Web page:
Internally, and despite the full-faced modernity of that 10mx4mx4m box, the rest of the house isn’t overwhelming, and decor is moderated. There’s a double aspect large living room just off the entry hall and stairwell, a 35’ long living room/kitchen, understated but with Gaggenau and Neff , aplenty. Then, there’s a rear media/home-theatre/TV room en route to the pool room, a handy utility with sheltered rear access under some projecting overhead bedrooms, and that extraordinary home office, with wavy timber ceiling ribs leading into a sinuous, flowing hand-crafted desk — joinery in motion. This home office, lush in wenge and other dark timbers contrasting with the ash desk, has all-but-secret bookshelf doors which ponderously swing open to reveal a shower room, and a storeroom.
The same (un-credited) craftsman did the floating dark timber stair treads linked to a glass wall baluster, with an alternating geometric raised and recessed timber pattern on the main wall, and this same grid feature is more evident again in the link between the kitchen and the glass box, finished in polished teak.
Kahrs oak parquet flooring is much in evidence in the main living areas, with a seam of wenge timber tracing room outlines, and then that wenge strip turns up again in the handmade chestnut doors, all graced by other discrete sections of inlaid timbers: there’s weeks of work gone into making each and every door.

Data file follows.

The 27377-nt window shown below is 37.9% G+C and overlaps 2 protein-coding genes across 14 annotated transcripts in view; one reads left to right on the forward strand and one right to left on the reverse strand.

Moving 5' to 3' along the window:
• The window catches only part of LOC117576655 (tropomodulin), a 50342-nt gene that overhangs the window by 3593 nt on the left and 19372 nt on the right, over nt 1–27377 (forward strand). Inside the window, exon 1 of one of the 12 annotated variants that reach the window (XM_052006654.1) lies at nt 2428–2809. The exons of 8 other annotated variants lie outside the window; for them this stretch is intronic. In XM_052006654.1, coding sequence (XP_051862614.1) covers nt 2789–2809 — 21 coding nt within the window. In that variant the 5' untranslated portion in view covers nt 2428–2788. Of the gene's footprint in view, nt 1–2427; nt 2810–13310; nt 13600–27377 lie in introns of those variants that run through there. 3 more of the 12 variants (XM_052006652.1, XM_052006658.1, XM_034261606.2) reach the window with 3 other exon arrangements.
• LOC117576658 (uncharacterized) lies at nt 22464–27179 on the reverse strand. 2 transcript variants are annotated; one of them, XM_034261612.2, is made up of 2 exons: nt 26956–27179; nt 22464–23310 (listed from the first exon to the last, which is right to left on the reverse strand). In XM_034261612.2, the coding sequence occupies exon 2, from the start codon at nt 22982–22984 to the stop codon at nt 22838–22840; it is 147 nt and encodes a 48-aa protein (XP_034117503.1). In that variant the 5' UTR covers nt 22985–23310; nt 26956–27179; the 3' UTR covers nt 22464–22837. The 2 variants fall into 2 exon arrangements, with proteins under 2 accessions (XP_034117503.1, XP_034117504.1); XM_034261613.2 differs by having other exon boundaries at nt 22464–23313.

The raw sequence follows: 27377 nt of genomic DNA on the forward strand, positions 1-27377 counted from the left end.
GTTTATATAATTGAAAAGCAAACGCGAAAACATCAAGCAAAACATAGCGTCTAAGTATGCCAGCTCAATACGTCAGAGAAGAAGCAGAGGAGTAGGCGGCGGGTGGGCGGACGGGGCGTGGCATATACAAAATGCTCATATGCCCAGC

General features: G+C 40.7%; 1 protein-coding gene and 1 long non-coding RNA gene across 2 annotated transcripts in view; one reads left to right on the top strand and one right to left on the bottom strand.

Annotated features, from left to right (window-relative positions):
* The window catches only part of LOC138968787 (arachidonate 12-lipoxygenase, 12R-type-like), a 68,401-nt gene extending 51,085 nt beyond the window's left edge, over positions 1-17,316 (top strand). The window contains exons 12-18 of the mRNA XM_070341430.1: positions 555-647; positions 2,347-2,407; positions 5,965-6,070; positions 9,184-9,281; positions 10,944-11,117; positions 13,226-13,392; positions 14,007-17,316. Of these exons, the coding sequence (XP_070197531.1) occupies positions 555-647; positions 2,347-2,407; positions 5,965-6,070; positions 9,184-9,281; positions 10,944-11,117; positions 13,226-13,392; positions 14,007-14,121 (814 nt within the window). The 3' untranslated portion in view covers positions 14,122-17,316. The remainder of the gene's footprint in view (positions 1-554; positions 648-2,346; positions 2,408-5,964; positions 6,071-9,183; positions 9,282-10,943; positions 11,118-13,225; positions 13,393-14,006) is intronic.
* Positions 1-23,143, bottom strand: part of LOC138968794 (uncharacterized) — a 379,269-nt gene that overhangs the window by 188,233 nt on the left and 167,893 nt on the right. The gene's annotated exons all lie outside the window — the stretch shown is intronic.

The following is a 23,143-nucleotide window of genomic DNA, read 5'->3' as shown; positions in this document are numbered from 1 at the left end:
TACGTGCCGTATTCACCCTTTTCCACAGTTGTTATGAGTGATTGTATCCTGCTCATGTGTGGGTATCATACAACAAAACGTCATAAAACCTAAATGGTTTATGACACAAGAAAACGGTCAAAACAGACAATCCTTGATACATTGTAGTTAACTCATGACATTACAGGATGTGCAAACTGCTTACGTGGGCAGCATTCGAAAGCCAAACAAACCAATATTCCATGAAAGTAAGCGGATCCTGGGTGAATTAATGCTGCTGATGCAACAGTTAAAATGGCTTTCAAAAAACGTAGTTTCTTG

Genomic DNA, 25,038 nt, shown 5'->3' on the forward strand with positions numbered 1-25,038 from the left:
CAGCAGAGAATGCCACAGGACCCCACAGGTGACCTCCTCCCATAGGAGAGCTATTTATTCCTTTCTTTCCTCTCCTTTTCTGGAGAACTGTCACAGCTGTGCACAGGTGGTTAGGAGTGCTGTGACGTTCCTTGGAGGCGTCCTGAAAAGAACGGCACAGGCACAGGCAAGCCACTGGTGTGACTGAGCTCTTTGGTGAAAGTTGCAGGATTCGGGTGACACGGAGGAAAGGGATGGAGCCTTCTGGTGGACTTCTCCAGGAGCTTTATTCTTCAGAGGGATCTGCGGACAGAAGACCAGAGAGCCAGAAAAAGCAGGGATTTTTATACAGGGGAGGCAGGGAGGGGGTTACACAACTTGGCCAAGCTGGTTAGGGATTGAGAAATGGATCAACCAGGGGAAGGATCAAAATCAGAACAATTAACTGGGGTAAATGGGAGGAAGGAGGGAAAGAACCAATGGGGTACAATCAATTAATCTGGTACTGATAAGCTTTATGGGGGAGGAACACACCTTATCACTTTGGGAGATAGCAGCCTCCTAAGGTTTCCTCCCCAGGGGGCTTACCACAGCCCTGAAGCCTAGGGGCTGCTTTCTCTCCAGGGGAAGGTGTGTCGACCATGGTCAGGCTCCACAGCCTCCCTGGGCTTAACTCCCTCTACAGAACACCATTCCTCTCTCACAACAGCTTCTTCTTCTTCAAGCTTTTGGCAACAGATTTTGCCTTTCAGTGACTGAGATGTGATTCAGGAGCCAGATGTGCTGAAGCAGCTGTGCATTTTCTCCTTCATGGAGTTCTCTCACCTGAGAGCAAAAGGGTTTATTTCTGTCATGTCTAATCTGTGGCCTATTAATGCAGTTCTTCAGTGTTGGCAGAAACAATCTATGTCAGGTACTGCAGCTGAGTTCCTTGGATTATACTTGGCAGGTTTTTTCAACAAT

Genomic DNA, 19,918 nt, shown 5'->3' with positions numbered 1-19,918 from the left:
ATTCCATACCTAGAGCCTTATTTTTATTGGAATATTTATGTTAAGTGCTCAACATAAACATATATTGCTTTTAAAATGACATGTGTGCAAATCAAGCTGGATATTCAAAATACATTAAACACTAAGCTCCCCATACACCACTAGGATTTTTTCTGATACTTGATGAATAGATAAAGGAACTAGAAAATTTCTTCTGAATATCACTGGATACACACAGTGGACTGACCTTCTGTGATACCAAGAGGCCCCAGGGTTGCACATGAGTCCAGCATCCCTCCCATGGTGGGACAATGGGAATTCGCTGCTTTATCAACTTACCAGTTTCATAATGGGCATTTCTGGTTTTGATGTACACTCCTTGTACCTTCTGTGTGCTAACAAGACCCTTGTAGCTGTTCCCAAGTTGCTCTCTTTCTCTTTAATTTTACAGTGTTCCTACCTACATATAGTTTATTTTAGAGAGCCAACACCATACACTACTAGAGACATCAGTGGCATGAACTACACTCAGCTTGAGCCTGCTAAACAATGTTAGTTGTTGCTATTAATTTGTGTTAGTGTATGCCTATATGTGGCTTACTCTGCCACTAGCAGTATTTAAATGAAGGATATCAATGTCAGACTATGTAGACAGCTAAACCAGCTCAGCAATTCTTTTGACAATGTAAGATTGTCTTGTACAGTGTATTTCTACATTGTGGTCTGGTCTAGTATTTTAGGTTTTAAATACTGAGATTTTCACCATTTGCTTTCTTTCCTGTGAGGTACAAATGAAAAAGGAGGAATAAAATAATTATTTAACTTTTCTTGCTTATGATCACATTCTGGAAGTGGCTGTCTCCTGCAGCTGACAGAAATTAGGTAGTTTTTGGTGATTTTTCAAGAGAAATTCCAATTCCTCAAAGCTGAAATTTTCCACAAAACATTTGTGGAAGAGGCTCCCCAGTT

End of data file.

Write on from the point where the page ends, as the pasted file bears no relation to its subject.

When you eventually get upstairs, it’s all even more hushed, courtesy of acres of wool carpet, with a suitably grand double-aspect master bedroom with harbour views from a series of squat sash windows. Just off is a dressing room with six double wardrobes, all doors gently curving but concealing all, plus vanity table and seat for views (or getting second opinions/views on outfits). The other one-third of the house’s considerable length is given over to an en-suite fourth bedroom, west-facing, with walk-in robes. The back of the house now has an add-on upper level, which is home to two further bedrooms, and which share a ‘Jack and Jill’ en suite. Like the rest of the house, rooms have air-conditioning, recessed spotlights, coved ceilings, radiator covers etc, while bathrooms have underfloor heating.
VERDICT: A dormer, but not as we know them, an extravagant showcase of design and workmanship, inside and out.